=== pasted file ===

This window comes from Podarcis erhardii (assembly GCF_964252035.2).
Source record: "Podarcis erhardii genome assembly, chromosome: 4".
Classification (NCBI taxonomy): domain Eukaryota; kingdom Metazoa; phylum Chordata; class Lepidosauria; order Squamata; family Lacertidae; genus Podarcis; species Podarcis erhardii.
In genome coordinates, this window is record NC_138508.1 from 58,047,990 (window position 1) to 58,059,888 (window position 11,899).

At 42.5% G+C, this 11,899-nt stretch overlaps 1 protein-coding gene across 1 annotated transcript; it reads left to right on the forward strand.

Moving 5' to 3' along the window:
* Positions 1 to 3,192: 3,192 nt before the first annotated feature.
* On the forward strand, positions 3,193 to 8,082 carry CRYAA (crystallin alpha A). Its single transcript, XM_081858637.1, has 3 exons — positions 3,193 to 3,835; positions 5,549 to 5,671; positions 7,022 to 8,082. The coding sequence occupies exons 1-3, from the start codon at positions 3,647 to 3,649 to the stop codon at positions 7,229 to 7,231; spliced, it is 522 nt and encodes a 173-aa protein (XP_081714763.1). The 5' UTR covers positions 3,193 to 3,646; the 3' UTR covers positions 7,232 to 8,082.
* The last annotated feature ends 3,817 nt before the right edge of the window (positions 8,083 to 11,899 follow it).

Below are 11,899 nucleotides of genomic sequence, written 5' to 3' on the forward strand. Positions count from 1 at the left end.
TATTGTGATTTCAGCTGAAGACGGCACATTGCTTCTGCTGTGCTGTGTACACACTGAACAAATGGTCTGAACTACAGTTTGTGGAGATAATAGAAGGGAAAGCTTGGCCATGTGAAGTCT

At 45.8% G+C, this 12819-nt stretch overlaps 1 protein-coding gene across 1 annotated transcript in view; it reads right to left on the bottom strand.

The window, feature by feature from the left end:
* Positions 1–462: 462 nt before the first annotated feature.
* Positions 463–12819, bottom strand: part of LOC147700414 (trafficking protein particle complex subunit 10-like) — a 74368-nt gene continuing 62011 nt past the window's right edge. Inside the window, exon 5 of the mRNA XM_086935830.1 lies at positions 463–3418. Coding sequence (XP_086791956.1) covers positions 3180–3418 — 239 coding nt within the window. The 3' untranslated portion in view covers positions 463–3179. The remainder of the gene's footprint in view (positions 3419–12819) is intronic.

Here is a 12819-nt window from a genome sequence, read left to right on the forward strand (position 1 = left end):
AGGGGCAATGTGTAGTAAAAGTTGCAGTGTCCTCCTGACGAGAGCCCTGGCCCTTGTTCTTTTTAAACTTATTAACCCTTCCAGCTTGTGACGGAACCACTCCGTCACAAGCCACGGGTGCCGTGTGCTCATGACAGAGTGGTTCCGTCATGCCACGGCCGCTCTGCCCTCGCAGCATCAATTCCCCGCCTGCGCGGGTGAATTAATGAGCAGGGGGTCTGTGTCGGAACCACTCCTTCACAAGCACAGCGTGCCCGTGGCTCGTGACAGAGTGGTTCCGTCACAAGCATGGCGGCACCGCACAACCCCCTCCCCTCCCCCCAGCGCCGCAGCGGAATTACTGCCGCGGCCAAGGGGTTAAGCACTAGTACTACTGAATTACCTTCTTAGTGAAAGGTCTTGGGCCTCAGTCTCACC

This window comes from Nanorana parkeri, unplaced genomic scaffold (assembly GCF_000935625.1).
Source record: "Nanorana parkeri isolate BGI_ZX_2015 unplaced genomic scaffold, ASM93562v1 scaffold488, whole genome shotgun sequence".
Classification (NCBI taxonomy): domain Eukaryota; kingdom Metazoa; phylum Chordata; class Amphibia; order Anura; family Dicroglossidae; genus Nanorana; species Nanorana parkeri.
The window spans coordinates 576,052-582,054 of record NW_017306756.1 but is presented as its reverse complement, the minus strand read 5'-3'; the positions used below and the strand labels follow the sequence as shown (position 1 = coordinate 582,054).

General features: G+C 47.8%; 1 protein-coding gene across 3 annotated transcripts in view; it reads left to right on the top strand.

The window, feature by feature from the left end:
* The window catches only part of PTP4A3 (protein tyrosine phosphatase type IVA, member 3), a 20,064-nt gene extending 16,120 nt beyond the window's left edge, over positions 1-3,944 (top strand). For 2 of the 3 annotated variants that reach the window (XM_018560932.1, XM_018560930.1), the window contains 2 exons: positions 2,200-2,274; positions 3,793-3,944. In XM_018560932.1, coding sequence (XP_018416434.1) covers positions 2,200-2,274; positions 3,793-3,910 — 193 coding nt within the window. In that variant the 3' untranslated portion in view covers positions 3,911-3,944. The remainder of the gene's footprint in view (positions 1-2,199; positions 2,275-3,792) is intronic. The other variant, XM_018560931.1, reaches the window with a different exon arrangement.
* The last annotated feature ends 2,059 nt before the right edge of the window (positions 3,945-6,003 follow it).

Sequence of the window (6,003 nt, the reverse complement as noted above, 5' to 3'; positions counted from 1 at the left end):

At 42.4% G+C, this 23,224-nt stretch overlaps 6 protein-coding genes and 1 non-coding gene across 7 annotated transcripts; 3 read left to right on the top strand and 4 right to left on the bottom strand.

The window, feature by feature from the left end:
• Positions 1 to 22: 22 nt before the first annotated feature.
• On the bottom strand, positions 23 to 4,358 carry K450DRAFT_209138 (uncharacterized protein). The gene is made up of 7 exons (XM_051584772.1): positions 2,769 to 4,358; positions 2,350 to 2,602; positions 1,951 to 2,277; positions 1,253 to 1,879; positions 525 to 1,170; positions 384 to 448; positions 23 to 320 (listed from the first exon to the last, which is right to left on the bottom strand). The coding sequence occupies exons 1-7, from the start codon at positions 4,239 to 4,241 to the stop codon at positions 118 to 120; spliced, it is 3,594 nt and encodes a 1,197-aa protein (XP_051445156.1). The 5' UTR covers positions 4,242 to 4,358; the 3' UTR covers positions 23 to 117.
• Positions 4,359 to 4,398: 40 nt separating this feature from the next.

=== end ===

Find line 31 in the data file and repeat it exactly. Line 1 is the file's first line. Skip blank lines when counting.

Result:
• Positions 4,359 to 4,398: 40 nt separating this feature from the next.